The adoption of rules that will lessen the number of those incidents should be a matter of primary concern to both federal and state legislators. Legislatures are in a far better position than judges to assess the wisdom of such rules and to evaluate the costs and benefits that rule changes can be expected to produce. It is those legislators, rather than federal judges, who should make the decisions that will determine what kinds of firearms should be available to private citizens, and when and how they may be used. Constitutional provisions that curtail the legislative power to govern in this area unquestionably do more harm than good.
Stevens goes on with the usual liberal gun-grabber twaddle, a mix of fact-free and logic-free moral preening that would be risible if it weren't so lethal. Stevens argues, bizarrely, that the heavily-armed colonial delegates to the Constitutional Convention, who just finished fighting and defeating the most powerful government on earth with their personal weapons, really intended the "right to keep and bear arms" to apply only to government-approved organizations. They merely forgot a few words that would have made their real intention (coincidently exactly the same as Stevens' personal opinion) clear.

Stevens goes on to quote Chief Justice Warren Burger on Burger's hatred of the NRA (which, one presumes, Stevens hates also, but couldn't find any impressive-sounding quotes of himself saying so).
Burger himself remarked that the Second Amendment “has been the subject of one of the greatest pieces of fraud, I repeat the word ‘fraud,’ on the American public by special interest groups that I have ever seen in my lifetime.”
Chief Justice Burger had to include the modal 'one of the greatest pieces of fraud' no doubt because he had in mind his own vote in 1973 for Roe vrs. Wade, which was the actual greatest piece of fraud ever promulgated by the Court. Actually, literal fraud-- McCovey lied about her "rape", and the seven justice majority that overturned the abortion laws of fifty states lied about the Constitution.

The NRA, an organization of law-abiding citizens who are intent on defending our Second Amendment Rights, are labeled "frauds" because they make the argument (invited by the Court) that the delegates to the Constitutional Convention meant what they said about keeping and bearing arms, which Chief Justice Burger, who was protected by armed security at no cost to himself, personally finds distasteful.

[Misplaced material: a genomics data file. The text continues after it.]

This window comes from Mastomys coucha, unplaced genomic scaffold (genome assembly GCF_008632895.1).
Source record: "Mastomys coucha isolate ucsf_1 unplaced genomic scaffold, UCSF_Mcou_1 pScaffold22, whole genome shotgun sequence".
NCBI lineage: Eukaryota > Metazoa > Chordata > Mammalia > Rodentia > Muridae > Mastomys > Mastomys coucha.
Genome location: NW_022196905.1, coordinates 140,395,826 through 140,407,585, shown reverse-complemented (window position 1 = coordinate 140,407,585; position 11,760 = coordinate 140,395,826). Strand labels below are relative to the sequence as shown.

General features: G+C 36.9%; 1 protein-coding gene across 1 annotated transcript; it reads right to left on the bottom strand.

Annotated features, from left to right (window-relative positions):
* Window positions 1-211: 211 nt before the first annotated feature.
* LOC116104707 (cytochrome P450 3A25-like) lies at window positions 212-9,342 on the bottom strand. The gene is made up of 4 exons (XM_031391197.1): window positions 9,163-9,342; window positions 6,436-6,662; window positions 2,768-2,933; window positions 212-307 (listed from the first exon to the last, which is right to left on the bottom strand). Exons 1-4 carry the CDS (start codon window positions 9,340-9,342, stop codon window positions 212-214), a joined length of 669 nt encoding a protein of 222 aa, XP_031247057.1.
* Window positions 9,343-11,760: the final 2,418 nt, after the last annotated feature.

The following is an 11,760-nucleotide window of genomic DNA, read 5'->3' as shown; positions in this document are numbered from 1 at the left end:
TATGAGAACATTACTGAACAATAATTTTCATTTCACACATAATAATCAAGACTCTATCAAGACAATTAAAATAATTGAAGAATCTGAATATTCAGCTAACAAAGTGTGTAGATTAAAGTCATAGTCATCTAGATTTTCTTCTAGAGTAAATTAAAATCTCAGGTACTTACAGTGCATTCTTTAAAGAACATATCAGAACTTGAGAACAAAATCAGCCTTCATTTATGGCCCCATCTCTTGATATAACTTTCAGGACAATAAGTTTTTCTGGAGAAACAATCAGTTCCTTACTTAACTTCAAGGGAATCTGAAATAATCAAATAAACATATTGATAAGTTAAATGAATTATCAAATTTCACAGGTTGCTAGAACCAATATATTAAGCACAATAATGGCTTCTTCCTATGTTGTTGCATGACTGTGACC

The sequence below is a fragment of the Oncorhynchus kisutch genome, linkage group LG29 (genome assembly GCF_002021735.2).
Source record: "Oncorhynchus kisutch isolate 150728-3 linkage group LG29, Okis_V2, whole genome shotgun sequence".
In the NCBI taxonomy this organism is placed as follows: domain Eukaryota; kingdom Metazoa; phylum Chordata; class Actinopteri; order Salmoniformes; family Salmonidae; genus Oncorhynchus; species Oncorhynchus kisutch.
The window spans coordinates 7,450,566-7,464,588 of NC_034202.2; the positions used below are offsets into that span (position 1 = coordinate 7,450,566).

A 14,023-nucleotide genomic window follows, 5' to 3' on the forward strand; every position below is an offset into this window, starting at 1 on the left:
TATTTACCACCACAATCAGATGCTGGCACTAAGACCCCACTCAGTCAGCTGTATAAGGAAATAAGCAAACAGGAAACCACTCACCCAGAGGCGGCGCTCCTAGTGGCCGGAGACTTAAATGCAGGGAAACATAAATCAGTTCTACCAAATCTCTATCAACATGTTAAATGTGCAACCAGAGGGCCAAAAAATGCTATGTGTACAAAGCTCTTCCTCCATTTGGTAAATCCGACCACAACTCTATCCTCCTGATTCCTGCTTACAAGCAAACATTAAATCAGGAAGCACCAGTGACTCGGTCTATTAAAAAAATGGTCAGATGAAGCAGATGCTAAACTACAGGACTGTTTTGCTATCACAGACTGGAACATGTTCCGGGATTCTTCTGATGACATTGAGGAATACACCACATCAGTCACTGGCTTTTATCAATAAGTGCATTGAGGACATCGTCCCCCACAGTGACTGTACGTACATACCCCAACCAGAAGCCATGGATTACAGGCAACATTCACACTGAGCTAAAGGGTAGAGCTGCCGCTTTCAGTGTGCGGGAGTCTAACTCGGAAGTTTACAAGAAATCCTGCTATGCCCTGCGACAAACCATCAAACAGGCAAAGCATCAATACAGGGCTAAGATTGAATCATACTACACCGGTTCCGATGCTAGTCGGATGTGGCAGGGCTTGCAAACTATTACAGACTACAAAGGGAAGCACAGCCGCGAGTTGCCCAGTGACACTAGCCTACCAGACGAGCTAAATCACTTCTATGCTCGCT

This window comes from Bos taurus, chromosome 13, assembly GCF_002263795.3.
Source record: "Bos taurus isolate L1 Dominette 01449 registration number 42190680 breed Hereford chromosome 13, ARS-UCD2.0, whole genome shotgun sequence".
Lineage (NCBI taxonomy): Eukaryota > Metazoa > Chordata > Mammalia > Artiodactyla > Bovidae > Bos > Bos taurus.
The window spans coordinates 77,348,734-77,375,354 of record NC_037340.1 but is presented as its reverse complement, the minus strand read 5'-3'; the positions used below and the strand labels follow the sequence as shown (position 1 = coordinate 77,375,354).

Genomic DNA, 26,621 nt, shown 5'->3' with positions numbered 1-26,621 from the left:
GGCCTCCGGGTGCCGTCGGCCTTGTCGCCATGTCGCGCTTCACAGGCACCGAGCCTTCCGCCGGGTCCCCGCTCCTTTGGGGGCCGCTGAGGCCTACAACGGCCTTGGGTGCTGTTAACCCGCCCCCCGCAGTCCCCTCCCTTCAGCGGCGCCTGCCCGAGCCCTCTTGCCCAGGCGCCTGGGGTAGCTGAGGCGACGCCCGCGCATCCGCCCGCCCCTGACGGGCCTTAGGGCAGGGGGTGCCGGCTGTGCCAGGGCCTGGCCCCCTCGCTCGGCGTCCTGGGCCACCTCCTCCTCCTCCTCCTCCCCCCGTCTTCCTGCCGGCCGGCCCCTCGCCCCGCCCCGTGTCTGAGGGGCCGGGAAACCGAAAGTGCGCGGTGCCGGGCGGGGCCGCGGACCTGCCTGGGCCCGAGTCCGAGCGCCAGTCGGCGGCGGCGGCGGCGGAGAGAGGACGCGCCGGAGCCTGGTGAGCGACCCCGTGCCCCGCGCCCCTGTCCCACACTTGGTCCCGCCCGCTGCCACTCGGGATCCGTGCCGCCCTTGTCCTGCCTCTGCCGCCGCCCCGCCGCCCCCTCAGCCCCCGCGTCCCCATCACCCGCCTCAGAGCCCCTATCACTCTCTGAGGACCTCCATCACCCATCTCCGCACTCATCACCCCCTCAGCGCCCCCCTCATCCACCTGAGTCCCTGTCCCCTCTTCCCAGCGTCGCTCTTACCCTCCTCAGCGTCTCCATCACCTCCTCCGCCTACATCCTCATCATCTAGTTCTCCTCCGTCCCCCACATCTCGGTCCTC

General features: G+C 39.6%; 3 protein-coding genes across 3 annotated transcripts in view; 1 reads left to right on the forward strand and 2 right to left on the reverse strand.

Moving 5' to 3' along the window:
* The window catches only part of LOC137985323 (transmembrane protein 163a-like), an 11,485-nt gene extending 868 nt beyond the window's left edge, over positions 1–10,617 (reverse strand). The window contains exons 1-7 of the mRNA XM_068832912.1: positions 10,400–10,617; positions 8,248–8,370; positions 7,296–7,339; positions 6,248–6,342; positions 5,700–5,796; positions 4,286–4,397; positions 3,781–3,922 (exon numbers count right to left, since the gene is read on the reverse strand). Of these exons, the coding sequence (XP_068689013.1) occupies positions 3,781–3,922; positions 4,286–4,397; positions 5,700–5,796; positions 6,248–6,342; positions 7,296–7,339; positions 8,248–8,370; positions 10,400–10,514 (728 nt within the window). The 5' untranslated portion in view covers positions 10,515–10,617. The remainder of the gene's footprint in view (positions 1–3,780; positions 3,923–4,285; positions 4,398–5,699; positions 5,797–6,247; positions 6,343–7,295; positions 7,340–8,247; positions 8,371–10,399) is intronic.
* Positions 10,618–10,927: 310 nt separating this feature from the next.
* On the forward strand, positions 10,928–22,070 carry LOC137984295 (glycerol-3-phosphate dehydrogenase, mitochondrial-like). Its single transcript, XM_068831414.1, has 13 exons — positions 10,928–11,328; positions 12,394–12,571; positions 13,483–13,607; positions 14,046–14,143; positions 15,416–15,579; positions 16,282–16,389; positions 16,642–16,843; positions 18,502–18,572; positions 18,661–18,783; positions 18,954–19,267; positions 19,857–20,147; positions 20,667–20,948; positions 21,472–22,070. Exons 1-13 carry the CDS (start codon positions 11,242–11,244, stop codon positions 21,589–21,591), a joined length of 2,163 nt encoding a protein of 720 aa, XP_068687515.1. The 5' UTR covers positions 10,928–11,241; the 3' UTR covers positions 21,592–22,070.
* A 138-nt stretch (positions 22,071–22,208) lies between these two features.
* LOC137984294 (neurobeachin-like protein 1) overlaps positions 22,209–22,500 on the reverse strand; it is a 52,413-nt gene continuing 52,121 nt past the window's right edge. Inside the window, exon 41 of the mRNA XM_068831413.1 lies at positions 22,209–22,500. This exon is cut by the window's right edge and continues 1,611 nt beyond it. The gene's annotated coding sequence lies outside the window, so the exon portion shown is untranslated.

Anyway, back to Stevens. Stevens insists that federal judges have no Constitutional authority whatsoever to be telling states and localities what guns they may ban or not ban. It should be left up to the states! One presumes that Stevens' newfound solicitude for federal judges' valuable time is because federal judges are too busy telling states and localities that they can't pass laws about abortion or pray in schools or question Darwin in biology classes and that they must use racially discriminatory schemes in state college admissions, stuff that Justice Sevens believes the states should have no say in at all. With all of those Constitutionally-mandated responsibilities (none of which can be found in the Constitution), federal judges just don't have the time to enforce the Second Amendment!

So here's Stevens' five-word correction for the Second Amendment:
“A well regulated Militia, being necessary to the security of a free State, the right of the people to keep and bear Arms when serving in the Militia shall not be infringed.”
No doubt the delegates of the Constitutional Convention, fresh from risking their lives to win our freedom with their personal arms they kept and bore, would have ratified a better Second Amendment if they had input from a sinecured pencil-pushing veteran of the Washington cocktail party circuit. But at least it's inspiring to see Stevens, retired from the Court for a couple of years now, back on the job doing what he did on the Court for three decades-- rewriting the Constitution.

Friday, April 18, 2014

Answer: because liberals are bad for blacks.

Why Are Liberal Cities Bad for Blacks?
Why would we imagine that the modern iteration of the Party of Slavery and Segregation would be good for blacks? 

Thursday, April 17, 2014

Michael Crichton: "Aliens Cause Global Warming"

In 1993 science fiction writer and physician Michael Crichton (who has since passed away) delivered the Michelin Lecture at Caltech. His address, "Aliens Cause Global Warming", has become legendary. It is one of the best discussions of science politics and psychology I've read. It's been widely circulated, and you may well have read it. If you have, it warrants periodic re-reading. If you haven't, you're in for a treat.

An excerpt:

...the Drake equation can have any value from “billions and billions” to zero. An expression that can mean anything means nothing. Speaking precisely, the Drake equation is literally meaningless, and has nothing to do with science. I take the hard view that science involves the creation of testable hypotheses. The Drake equation cannot be tested and therefore SETI is not science. SETI is unquestionably a religion. Faith is defined as the firm belief in something for which there is no proof. The belief that the Koran is the word of God is a matter of faith. The belief that God created the universe in seven days is a matter of faith. The belief that there are other life forms in the universe is a matter of faith. There is not a single shred of evidence for any other life forms, and in forty years of searching, none has been discovered. There is absolutely no evidentiary reason to maintain this belief. SETI is a religion.